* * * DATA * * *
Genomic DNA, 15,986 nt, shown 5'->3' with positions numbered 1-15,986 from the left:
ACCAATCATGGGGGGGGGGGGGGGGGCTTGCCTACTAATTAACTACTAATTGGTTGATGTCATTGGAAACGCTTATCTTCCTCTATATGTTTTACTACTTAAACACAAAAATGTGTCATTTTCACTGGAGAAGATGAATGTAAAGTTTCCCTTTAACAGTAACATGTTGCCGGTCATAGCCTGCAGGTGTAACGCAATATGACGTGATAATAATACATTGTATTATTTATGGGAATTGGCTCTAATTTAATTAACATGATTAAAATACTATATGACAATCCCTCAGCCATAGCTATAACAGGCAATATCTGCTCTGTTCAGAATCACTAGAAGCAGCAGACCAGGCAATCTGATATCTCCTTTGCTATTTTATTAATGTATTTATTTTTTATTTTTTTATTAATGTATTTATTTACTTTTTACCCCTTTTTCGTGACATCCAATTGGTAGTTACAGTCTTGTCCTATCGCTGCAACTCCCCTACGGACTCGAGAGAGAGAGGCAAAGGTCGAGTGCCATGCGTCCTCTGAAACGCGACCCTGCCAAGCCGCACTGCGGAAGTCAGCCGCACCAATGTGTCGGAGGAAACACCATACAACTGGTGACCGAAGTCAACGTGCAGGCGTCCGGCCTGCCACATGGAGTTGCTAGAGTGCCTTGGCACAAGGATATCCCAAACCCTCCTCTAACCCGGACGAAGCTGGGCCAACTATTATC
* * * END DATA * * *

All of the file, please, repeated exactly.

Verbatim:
Genomic DNA, 15,986 nt, shown 5'->3' with positions numbered 1-15,986 from the left:
ACCAATCATGGGGGGGGGGGGGGGGGCTTGCCTACTAATTAACTACTAATTGGTTGATGTCATTGGAAACGCTTATCTTCCTCTATATGTTTTACTACTTAAACACAAAAATGTGTCATTTTCACTGGAGAAGATGAATGTAAAGTTTCCCTTTAACAGTAACATGTTGCCGGTCATAGCCTGCAGGTGTAACGCAATATGACGTGATAATAATACATTGTATTATTTATGGGAATTGGCTCTAATTTAATTAACATGATTAAAATACTATATGACAATCCCTCAGCCATAGCTATAACAGGCAATATCTGCTCTGTTCAGAATCACTAGAAGCAGCAGACCAGGCAATCTGATATCTCCTTTGCTATTTTATTAATGTATTTATTTTTTATTTTTTTATTAATGTATTTATTTACTTTTTACCCCTTTTTCGTGACATCCAATTGGTAGTTACAGTCTTGTCCTATCGCTGCAACTCCCCTACGGACTCGAGAGAGAGAGGCAAAGGTCGAGTGCCATGCGTCCTCTGAAACGCGACCCTGCCAAGCCGCACTGCGGAAGTCAGCCGCACCAATGTGTCGGAGGAAACACCATACAACTGGTGACCGAAGTCAACGTGCAGGCGTCCGGCCTGCCACATGGAGTTGCTAGAGTGCCTTGGCACAAGGATATCCCAAACCCTCCTCTAACCCGGACGAAGCTGGGCCAACTATTATC